Remote Meetings

History is typically categorized into named periods of time … WW1, WW2, The Great Depression, The Information Age, etc. I wonder if historians will one day grant 2020 a category all of its own, such is the speed with which change is happening.

During the pandemic lockdowns in March / April many of us were forced to use Zoom and similar apps for the first time. And the advantages were exciting. No more 5am taxis to the airport, no more temptation to have a glass of wine with breakfast, no more satisfaction that your flight is ONLY delayed by 2 hours. The solution offered by remote meetings was so much more convenient, cheap and flexible.

We speculated how the very nature of work was changing, the huge sums organizations would save by disposing of much of their real estate.
We discussed the role of the city itself … why would people choose to live in an expensive, studio-apartment in New York to be close to the office if they could work remotely from anywhere? Would business travel collapse?  And education too. Would the universities and schools of the future all be online?

6 months later and many of us are re-evaluating. Zoom fatigue has well and truly set in and we now see the disadvantages too.
1 in 10 of has used the bathroom while on a call. Some workers have admitted to exercising, taking a shower, watching TV and cooking while participating in virtual brainstorm meetings. My own children frequently attend school lessons in their pyjamas while eating their breakfast.
And CNN’s Jeffrey Toobin has taken Zoom-distraction to a completely different level!

Jamie Dimon, CEO of JPMorgan Chase says there’s no vital ’creative combustion’ happening in virtual settings. He believes we need to be physically in the same room to be able to bounce ideas and spark off each other.
American Airlines CEO Doug Parker finds Zoom meetings ‘awful’.
And Microsoft CEO Satya Nadella calls them transactional, where ‘30 minutes into your first video meeting in the morning … you’re fatigued. What we as human beings need, want, seek … is human contact’.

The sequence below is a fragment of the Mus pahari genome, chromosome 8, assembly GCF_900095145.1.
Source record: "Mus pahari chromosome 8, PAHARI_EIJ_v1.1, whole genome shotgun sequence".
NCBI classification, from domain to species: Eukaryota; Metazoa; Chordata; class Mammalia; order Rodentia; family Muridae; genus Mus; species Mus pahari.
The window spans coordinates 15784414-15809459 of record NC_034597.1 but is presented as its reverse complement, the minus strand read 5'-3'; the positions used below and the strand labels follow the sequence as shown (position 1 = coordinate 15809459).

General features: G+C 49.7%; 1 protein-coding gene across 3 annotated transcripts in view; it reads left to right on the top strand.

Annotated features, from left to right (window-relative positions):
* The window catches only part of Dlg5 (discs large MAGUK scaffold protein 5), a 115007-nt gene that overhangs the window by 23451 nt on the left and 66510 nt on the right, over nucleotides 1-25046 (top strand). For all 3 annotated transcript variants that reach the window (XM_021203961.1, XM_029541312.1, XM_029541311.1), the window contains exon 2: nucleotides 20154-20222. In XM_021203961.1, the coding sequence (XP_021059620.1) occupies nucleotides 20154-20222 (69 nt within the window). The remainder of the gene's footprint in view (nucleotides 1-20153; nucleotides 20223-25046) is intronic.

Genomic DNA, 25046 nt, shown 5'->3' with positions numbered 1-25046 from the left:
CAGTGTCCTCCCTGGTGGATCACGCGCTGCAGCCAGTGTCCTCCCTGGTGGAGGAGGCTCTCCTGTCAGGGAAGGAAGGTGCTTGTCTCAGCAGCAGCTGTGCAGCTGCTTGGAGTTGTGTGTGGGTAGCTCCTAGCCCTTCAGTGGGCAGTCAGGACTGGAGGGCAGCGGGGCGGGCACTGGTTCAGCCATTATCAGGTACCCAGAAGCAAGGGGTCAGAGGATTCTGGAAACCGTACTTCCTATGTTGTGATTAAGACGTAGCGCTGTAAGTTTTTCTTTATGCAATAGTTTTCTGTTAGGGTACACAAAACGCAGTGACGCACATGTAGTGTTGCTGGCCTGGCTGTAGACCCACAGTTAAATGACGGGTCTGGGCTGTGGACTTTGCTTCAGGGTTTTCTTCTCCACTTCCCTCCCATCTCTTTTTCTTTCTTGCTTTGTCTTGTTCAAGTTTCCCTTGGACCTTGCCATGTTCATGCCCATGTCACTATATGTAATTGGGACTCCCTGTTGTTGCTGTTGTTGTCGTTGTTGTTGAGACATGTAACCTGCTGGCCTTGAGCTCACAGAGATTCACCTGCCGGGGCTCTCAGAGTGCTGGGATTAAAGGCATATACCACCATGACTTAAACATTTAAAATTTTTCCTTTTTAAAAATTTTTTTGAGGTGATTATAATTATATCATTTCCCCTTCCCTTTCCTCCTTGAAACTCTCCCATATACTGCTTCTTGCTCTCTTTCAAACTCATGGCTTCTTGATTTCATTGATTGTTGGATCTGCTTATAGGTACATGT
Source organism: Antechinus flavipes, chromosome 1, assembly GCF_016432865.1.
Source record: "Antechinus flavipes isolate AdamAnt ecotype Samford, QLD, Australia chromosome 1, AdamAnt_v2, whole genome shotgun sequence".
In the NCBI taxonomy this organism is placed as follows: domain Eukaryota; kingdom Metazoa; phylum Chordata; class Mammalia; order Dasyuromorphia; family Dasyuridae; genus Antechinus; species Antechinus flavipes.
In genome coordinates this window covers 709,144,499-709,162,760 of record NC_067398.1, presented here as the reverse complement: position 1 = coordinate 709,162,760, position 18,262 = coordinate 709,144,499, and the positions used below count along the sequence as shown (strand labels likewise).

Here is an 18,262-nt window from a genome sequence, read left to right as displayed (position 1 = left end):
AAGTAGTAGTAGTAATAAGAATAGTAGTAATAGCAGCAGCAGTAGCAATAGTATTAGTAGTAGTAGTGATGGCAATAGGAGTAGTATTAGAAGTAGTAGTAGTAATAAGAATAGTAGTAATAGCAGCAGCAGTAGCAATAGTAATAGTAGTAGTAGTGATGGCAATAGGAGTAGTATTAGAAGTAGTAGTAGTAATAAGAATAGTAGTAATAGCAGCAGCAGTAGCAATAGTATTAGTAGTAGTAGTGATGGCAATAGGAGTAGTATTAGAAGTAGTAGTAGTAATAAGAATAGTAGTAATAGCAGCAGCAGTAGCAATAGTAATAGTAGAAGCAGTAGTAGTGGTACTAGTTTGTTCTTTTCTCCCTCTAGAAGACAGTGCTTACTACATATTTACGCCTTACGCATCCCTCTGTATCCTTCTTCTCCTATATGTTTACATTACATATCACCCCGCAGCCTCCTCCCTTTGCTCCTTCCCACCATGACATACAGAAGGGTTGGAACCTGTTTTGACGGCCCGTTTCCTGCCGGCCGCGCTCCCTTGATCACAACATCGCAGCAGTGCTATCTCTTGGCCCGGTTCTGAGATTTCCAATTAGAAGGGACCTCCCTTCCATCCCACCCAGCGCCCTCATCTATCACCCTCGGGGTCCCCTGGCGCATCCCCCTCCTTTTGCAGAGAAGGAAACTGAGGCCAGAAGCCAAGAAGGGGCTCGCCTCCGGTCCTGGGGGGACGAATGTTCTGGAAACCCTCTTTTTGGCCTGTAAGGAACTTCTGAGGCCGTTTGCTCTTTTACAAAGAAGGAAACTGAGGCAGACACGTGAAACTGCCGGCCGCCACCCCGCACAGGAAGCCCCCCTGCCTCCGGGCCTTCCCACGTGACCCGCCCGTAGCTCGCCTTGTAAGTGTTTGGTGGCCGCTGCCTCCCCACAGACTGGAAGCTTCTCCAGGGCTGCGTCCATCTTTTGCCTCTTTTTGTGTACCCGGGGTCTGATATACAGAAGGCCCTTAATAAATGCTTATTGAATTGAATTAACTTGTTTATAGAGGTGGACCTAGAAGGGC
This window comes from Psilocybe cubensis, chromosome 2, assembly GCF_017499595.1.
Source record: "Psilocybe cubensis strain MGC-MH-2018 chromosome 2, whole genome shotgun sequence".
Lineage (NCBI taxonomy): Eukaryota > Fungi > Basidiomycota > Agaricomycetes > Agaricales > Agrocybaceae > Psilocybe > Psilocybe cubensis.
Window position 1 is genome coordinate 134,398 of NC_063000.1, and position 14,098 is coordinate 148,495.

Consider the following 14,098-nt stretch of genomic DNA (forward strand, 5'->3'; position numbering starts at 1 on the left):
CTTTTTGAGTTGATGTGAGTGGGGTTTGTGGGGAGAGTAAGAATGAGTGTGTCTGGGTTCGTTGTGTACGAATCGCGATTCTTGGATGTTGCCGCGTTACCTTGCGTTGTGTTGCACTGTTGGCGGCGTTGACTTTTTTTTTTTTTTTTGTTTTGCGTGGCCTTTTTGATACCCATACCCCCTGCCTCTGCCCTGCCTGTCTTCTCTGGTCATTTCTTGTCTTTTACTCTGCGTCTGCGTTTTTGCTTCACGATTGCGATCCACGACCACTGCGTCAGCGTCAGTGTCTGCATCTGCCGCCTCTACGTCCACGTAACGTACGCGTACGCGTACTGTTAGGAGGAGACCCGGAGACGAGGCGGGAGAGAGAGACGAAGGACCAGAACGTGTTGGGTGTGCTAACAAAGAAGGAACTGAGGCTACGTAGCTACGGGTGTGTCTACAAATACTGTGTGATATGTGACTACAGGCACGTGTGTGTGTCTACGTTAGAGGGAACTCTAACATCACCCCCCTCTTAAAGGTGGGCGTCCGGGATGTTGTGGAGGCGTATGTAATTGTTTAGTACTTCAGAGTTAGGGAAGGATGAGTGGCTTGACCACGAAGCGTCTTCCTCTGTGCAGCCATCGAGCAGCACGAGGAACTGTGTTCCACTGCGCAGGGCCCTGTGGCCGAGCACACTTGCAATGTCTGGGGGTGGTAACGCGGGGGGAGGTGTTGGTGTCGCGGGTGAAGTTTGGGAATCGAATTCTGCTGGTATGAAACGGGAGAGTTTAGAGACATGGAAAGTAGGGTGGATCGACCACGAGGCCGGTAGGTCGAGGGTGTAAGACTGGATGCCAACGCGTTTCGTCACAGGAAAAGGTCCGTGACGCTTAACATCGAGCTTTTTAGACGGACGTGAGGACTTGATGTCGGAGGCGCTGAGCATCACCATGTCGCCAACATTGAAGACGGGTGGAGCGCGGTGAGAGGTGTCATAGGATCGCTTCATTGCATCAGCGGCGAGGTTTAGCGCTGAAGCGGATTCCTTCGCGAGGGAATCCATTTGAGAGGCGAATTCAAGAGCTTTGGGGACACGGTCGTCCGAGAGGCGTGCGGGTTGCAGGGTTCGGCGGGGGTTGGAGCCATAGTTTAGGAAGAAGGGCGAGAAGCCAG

However, while the honeymoon period for online meetings is undoubtedly over it is also true they are here to stay and will play an important role in how we work, study and communicate.

Rather than focusing solely on the negatives and calling for remote meetings to be ‘ditched’ we should focus on how to make them better. We have been communicating face-to-face for over 50,000 years and it is still a work in progress. Miscommunication happens all the time. By contrast, Zoom only launched its platform 9 years ago. Is it really any wonder that we are not very good at communicating remotely?

It is not enough for companies to ‘allow’ employees to work remotely … they need to train them too. When it comes to remote meetings it is not just a question of ‘dressing appropriately’ … we need to learn specific techniques to communicate more effectively.
We need to be taught how to get the best out of apps like Zoom, how to make the meetings more effective, how to avoid people talking at the same time, how to share information, how to develop new protocols.

Don’t ditch remote meetings … make them better.


  • Paul Stevens

    CEO, Mayflower College, Plymouth, UK

    Paul has been involved in English language training and testing for the past 30 years, specializing in Aviation English, Maritime English, Academic English and Business English. His latest project is, looking at the communication process 'from the other side', at how native-English speakers can filter and simplify their English and have a better understanding of the challenges ESL speakers face.